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How the Fashion Industry's Beauty Standards Affected My Struggle With Skin-Picking

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Ever since I was a little girl, I wanted nothing more than to be in the fashion industry. I would sketch for hours on end and taught myself how to sew alongside my best friend. I thought being in this hypersexualized, hyper-beautified industry was my ultimate goal, but I was so incredibly wrong.

Even though I loved the clothes that went down the runway at fashion week. Even though I idolized the work of designers such as McQueen, Galliano and Channel, and the work of photographers like Annie Leibovitz, Tim Walker, Bill Cunningham and Terry Richardson, I felt this deep incompleteness and inadequacy within myself when I looked at their work. This inadequacy had nothing to do with my ability or talent, but everything to do with how I viewed my physical appearance.

Growing up in the digital age of mass produced dysmorphia and modified bodies gave me an extremely unhealthy view of myself. Because of the images I saw in magazines and on television, I thought no one in the world looked like me or went through my struggles. I thought no one else pulled out their hair or picked at their skin. I believed if I didn’t have long flowing hair just like Lindsay Lohan or Xtina, then I wasn’t beautiful. As a child and teenager, I was constantly hounded with images of Paris Hilton, Kim Kardashian, Adriana Lima, Tyra Banks, Heidi Klum and countless overly photoshopped images of female celebrities. I felt ashamed of the way I looked. I felt no one would ever love a girl who had bald spots and scarred skin.

I remember crying to my mother in the mornings before school, begging her to let me stay home because my skin was so raw and bumpy from picking. I pleaded with her to let me wear makeup or in later years to shave my head and wear wigs because I just couldn’t stand the thought of having short hair. The famous women I was forced to worship didn’t have pixie cuts or bumpy skin. I became increasingly depressed.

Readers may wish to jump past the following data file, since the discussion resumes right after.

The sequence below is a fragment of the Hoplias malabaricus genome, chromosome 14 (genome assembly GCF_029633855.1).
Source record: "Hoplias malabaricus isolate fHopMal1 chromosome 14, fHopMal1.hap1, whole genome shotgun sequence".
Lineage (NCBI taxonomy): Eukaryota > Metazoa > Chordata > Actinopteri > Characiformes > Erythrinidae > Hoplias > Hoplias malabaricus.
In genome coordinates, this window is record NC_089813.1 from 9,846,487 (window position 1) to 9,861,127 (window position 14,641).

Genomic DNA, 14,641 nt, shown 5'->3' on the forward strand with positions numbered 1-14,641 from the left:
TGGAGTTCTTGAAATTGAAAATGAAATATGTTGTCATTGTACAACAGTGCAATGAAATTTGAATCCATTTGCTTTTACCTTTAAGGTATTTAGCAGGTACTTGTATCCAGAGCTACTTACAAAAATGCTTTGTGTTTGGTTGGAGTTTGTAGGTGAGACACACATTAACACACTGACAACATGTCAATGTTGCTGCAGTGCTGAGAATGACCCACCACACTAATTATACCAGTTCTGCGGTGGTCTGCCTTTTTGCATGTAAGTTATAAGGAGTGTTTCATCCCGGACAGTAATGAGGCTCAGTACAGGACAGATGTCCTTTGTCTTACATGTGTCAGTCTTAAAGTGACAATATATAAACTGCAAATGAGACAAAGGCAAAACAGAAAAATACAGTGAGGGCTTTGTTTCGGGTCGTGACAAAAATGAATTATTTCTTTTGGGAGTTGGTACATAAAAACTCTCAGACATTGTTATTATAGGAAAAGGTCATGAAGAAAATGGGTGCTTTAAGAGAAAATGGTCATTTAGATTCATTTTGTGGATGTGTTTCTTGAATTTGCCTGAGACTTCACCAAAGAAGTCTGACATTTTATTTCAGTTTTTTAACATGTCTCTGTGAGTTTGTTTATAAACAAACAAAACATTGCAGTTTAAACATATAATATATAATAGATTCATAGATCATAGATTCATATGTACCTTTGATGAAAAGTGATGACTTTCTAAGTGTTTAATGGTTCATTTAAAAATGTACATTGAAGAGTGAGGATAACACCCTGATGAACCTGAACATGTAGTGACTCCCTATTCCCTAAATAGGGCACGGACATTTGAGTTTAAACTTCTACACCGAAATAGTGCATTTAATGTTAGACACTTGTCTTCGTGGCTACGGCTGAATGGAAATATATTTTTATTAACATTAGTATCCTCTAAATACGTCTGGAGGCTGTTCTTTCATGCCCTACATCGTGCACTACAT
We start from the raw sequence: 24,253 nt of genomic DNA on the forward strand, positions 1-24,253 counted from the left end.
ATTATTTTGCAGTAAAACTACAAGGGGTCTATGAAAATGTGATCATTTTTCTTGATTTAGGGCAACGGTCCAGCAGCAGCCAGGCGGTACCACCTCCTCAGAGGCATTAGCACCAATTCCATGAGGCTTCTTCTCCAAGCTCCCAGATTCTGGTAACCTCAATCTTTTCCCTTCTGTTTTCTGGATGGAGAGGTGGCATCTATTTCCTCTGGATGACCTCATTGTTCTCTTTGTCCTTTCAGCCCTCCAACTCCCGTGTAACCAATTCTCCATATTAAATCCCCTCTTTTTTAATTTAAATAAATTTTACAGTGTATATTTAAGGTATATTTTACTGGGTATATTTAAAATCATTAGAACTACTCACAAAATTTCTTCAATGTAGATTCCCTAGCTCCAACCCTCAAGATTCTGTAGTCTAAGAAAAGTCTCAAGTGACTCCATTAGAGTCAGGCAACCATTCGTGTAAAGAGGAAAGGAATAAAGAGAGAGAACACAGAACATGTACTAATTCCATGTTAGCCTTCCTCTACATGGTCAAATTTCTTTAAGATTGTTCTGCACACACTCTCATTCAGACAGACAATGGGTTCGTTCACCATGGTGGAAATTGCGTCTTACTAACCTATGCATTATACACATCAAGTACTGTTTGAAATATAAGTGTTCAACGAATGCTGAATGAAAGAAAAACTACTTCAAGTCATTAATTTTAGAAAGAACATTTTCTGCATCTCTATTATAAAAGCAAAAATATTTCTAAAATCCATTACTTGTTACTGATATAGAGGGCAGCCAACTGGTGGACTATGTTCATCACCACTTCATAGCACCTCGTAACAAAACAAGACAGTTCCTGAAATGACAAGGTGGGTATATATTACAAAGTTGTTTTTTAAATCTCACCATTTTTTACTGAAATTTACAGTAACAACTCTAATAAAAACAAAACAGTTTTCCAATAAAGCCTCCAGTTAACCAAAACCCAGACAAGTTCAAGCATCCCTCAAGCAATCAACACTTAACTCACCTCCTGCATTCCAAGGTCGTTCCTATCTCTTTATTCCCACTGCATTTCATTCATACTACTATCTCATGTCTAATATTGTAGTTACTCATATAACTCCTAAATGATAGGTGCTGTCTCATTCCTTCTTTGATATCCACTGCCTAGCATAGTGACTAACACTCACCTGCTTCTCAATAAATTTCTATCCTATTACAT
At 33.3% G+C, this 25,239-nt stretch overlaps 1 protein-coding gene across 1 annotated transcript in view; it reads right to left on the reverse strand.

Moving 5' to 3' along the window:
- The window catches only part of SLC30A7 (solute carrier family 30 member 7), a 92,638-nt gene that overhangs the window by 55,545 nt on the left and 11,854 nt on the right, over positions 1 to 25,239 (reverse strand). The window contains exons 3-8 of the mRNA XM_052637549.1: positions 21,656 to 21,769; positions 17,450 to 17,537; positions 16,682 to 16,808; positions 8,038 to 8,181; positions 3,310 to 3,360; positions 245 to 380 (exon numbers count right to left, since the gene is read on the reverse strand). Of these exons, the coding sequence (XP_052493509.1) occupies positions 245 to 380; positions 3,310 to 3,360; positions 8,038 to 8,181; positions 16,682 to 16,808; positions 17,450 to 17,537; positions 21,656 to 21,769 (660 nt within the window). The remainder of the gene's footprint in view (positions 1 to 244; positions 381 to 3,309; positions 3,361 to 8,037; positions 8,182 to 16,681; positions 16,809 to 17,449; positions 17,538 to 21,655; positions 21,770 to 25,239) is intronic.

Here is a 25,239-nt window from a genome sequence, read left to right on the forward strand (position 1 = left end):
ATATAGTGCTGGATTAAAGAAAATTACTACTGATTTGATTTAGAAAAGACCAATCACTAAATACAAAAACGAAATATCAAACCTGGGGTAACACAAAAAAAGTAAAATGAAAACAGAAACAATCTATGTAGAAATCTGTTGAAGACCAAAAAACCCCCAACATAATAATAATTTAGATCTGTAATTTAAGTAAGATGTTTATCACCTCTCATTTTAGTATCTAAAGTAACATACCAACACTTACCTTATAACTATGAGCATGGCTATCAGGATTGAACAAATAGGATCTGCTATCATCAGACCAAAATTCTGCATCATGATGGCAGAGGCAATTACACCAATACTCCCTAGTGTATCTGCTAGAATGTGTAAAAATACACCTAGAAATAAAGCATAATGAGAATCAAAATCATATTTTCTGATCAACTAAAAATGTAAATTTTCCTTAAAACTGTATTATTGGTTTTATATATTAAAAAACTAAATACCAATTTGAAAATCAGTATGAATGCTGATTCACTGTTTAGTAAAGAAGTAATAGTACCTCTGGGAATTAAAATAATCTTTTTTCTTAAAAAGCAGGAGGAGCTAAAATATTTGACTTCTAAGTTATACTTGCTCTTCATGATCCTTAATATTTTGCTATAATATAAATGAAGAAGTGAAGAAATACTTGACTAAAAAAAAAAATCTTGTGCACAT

By the time I got into the Fashion Institute of Technology, I was so stressed out and so focused on keeping up appearances, I would wake up before my roommates just to put on enough makeup to cover the damage I had done. I began not sleeping. I would stay up all night picking because I was so stressed and ashamed of the way I looked. I turned to my roots, the TLC Foundation for BFRBs, for help.

In my mind, there was this overwhelming pressure to look like a Vogue model 24/7. I became so obsessed with pretending to fit in because of my struggles with trichotillomania and excoriation disorder. I had professors at FIT who would berate students because of their weight or their physical appearance. I felt absolutely horrified and afraid people would shun me because I didn’t look like Kim K, Miley or Jennifer Lawrence.

I ended up transferring schools because I felt like such an outsider. I went into a period of depression and pulled and picked so severely, my face hurt to move due to the sores. I began diving in wholeheartedly into the body positivity movement and advocating alongside TLC to raise awareness for BFRBs.

It wasn’t until recently I have started to feel comfortable with my body and have accepted my struggle with BFRBs. I have come to the conclusion that everyone is different and no one really looks the way they do in magazines or on television. In the past six years, thanks in part to the body positivity movement, people have begun to speak out about the harsh effects of photoshop and detrimental beauty standards. I am one of those people. I now see I am allowed to inhabit a role and appearance outside the traditional view thanks to a rise in more accurately portrayed females who do not fit into the typical beauty standards.

Films and television such as “Mad Max: Fury Road,” “Stranger Things” and “The Mindy Project” are all portraying more accurate depictions of women that serve as role models to others. There are now celebrities such as Lorde, Mindy Kaling and Amber Rose who embrace their flaws and let other women know it’s perfectly acceptable to rock cystic acne or a shaved head.

Olivia Munn has come out and admitted in news articles that she pulls out her eyelashes and wears false ones every day. Sophie Turner from “Game of Thrones” admitted in an article that she used to have trichotillomania as a child. It is because of women like these and stories published alongside the TLC Foundation for BFRBs that I have come to love myself with or without makeup, with or without hair. I hope other men and women can come to see they are not defined by their BFRBs or outward appearance, but by what they do and who they are.

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Image via Thinkstock.

Originally published: October 20, 2016
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